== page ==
What is your go-to polish color these days?



This year’s haul from Stitches Midwest

Another Stitches is in the rear view mirror. This time, I took a class on sleeve cap shaping with Patty Lyons, and I have to say, this is probably my favorite class I’ve ever taken at Stitches. She explained the math thoroughly, made sure we all grasped the theory, and both knitters and sewists know the importance of a good fit around the armscye. I have put the notes from that class in a safe place, and I’m sure they’ll be dog-eared soon from frequent consultations. I think next year I might try to take another one of her classes — she was really amazing.

I didn’t go into Stitches this year thinking I would buy much. I had my little shopping list, and my budget, and some ideas for some maybe splurges if the right yarn at the right price could be found. The thing is, in the Stitches marketplace, the right yarn at the right price can always be found.

Here’s the haul.


From top left corner, top row–

– A set of Sophie’s Toes coordinated mini skeins intended for a Crazy Stripes cardigan (ravlink), once I find a coordinating yarn. I’m thinking a heathery dark gray would make those pinks really pop.

–¬† A new yarn winder. My old one was so bad that it is the stuff of legend. This was a necessary purchase that I’d put off for far too long.

– A t-shirt saying, “My drinking club has a knitting problem.” This will be good for the gym!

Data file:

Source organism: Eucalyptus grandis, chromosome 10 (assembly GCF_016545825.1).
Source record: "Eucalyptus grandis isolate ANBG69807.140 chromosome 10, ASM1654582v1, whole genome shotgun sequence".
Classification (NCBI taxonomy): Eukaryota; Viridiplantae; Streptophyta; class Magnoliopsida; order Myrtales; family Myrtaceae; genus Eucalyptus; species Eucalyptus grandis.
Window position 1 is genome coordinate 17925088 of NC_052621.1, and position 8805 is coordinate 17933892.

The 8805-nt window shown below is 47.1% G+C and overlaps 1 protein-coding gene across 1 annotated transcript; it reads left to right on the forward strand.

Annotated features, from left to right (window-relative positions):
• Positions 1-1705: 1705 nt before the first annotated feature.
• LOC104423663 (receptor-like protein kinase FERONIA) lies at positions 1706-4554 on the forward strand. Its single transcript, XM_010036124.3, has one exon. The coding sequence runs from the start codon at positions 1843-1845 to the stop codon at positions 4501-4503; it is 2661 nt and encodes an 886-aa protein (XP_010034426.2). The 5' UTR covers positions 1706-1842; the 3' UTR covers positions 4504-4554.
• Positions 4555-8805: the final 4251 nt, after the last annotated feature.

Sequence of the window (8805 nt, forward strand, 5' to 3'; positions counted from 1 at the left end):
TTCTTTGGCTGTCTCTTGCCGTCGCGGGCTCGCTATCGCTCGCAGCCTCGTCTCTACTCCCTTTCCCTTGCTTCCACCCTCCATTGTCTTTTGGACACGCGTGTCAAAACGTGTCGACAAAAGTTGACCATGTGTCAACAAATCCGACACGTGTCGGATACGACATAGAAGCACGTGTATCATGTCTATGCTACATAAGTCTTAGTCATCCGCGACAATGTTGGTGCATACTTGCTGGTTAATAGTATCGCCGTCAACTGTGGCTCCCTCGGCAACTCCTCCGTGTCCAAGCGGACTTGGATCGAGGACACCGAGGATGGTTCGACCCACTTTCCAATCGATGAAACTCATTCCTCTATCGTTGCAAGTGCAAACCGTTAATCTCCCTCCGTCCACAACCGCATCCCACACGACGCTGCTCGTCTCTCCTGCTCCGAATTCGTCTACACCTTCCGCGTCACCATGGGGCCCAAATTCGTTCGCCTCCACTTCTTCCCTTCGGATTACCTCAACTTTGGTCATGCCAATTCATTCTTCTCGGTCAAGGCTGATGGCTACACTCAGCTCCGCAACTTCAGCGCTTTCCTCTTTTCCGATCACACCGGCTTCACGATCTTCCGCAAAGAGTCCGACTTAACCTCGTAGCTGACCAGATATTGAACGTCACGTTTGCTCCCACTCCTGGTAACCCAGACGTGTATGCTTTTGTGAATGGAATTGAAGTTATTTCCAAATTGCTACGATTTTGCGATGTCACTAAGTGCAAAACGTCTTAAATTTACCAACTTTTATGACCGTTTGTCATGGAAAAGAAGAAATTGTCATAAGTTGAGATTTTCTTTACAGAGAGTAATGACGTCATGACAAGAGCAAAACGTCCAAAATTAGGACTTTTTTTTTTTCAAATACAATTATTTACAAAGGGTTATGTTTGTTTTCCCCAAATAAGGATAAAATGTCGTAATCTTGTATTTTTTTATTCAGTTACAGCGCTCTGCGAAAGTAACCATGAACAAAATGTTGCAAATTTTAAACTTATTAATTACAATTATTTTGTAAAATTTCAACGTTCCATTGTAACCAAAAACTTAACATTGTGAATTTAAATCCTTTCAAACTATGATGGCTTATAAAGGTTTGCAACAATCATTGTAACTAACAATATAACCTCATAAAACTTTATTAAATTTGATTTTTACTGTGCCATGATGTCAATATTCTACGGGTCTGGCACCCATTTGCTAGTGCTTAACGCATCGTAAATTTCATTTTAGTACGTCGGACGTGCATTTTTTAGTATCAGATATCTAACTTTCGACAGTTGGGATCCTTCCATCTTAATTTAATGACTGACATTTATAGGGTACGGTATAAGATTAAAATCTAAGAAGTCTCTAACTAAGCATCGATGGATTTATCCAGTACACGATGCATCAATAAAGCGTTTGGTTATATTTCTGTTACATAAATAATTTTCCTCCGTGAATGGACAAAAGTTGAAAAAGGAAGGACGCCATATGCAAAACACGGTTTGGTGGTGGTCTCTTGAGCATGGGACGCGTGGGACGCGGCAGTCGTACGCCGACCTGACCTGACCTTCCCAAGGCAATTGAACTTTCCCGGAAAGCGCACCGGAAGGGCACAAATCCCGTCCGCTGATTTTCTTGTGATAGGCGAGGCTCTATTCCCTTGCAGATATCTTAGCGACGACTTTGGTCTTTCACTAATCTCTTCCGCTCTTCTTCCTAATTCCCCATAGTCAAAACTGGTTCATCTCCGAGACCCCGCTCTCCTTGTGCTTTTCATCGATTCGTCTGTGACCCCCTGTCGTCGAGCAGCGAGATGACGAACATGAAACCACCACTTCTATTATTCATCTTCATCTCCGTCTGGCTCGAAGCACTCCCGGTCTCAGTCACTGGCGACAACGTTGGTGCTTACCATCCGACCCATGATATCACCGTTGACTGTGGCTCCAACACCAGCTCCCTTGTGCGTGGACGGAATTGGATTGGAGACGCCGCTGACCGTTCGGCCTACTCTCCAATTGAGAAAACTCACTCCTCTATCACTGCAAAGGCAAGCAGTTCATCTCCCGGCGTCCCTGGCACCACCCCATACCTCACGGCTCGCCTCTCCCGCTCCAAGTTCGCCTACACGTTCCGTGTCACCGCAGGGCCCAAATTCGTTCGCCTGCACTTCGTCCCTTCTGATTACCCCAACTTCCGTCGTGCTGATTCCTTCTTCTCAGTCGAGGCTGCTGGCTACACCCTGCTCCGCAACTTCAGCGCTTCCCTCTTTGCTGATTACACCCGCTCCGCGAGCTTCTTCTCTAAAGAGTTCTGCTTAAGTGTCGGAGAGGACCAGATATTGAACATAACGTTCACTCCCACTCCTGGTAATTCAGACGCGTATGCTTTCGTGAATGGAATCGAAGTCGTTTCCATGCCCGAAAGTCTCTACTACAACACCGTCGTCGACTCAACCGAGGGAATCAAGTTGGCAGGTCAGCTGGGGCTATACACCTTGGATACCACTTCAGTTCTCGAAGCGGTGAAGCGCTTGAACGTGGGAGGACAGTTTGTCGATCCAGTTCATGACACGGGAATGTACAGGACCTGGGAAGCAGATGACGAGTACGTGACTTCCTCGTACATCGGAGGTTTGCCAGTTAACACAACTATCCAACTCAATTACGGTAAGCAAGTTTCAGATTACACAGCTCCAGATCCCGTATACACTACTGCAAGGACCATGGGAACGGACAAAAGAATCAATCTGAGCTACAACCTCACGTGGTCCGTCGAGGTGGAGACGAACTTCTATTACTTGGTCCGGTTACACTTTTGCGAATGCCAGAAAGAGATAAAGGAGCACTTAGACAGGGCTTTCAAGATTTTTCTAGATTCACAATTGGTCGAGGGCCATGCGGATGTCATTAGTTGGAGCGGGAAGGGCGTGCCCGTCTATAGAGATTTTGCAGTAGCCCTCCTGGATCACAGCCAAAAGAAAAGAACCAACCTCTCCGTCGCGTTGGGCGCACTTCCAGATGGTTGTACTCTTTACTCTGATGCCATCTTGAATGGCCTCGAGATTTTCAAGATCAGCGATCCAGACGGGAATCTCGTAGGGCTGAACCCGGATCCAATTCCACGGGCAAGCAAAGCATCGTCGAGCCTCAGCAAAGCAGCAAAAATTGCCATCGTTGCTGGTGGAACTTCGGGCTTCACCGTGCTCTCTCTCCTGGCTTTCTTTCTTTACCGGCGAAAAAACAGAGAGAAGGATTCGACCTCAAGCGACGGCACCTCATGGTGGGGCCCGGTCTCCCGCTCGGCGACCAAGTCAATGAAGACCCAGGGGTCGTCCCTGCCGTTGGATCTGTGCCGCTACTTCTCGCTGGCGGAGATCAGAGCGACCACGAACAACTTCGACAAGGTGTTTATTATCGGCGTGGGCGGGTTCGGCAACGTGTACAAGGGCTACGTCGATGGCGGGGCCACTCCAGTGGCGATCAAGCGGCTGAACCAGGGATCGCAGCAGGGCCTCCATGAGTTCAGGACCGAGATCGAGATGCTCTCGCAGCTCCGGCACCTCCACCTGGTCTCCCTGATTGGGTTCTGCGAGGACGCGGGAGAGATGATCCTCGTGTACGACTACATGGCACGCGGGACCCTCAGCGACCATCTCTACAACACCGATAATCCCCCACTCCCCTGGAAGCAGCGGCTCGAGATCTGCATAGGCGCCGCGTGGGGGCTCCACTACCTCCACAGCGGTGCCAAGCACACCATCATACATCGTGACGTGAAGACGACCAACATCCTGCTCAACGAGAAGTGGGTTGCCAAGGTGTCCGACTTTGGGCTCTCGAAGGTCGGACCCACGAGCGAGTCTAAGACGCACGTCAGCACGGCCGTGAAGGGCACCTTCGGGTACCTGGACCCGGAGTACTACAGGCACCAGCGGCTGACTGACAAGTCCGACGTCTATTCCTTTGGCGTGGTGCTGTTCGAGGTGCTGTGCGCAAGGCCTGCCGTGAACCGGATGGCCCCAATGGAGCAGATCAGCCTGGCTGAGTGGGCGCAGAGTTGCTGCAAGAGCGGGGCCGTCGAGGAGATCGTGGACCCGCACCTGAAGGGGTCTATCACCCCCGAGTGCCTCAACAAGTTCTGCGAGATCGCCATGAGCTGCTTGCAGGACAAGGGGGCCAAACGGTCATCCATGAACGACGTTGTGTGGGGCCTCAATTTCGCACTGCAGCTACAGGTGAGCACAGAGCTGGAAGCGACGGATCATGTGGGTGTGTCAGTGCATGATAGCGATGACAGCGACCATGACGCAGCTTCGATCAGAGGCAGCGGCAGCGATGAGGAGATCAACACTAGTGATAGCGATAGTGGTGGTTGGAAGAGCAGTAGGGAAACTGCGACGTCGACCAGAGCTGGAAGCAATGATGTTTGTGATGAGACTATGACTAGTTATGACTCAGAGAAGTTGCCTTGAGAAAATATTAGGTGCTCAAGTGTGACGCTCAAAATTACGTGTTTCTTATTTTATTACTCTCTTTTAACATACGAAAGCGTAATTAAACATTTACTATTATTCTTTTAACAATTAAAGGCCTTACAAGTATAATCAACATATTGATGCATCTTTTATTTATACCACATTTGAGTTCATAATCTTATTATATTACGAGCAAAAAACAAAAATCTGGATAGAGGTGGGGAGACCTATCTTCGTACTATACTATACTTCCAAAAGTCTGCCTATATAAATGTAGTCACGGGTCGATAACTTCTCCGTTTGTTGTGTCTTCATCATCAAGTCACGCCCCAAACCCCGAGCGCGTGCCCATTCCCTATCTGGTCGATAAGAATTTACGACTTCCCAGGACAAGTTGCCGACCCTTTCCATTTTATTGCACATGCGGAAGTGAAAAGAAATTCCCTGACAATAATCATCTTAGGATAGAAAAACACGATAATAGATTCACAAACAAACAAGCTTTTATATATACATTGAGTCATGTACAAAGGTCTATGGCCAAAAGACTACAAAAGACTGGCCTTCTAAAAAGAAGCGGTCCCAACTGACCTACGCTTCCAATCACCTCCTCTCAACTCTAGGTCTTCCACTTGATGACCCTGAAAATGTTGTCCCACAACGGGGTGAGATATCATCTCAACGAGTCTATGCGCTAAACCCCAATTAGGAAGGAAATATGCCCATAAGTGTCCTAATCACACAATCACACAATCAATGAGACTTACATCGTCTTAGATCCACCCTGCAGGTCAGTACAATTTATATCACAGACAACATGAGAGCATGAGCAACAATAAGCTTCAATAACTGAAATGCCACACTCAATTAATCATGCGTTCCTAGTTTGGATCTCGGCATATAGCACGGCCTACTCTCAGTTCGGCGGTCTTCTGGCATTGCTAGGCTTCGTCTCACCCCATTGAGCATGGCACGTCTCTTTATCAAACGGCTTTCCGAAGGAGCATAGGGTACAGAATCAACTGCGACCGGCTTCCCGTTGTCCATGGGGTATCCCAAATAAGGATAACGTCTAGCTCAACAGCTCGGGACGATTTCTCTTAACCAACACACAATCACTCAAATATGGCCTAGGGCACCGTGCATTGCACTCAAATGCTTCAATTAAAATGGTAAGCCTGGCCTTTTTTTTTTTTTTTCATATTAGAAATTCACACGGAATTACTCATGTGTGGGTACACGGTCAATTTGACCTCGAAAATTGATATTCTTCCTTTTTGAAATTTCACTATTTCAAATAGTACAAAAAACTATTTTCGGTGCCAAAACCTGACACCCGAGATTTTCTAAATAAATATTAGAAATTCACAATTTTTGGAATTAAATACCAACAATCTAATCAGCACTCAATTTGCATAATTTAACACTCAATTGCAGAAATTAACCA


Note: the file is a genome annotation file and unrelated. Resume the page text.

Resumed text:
– Three skeins of Charlemont semisolid sock yarn — mostly black, with little flecks of gray, for a Hitofude cardigan. This was on my must-buy list, and I was delighted to find just the exact type of yarn I had in mind for it. The yarn is kettle-dyed, so I nearly didn’t buy it — I have a bad history with kettle-dyed yarns. But then I decided this one was worth a risk because the skeins looked consistent even under different lights.

– Two cones of Ito Kinu yarn in two shades of gray for this amazing pullover, Wavelets. I’ve been in love with this pattern since first sight, and I thought I would make it in some purple and dark teal Habu tsumugi silk, but I never could bring myself to cast on with those colors. It needs to be gray, and these cones are perfect.


Middle row, from left–

– A mill pack of gray DK merino with a dash of cotton. My stash is light on DK yarns, but this will work well for any of several planned projects.

– A bundle of peach and pink cotton worsted I won in a daily drawing. I expect this will become a market bag at some point.

– A mill pack of black fingering yarn and two coordinating skeins of the same yarn in different shades of gray to make the Cocktail dress. I love this pattern’s sporty vibe, but I’m toying with the idea of using red yarn instead of one of the grays.

– A mill pack of black DK merino, same as the mill pack of gray, and for the same reasons.

– A mill pack of Misti Alpaca lace in a lovely rich black to make the Oriel Ballerina cardigan. This one takes a ton of yarn, a full 2000 yards even in my 36-ish bust size, because of the wrap and tie waist detailing. I have a ton of sweater quantities of laceweight in my stash, but none with quite enough yardage, so this was on my must-buy list.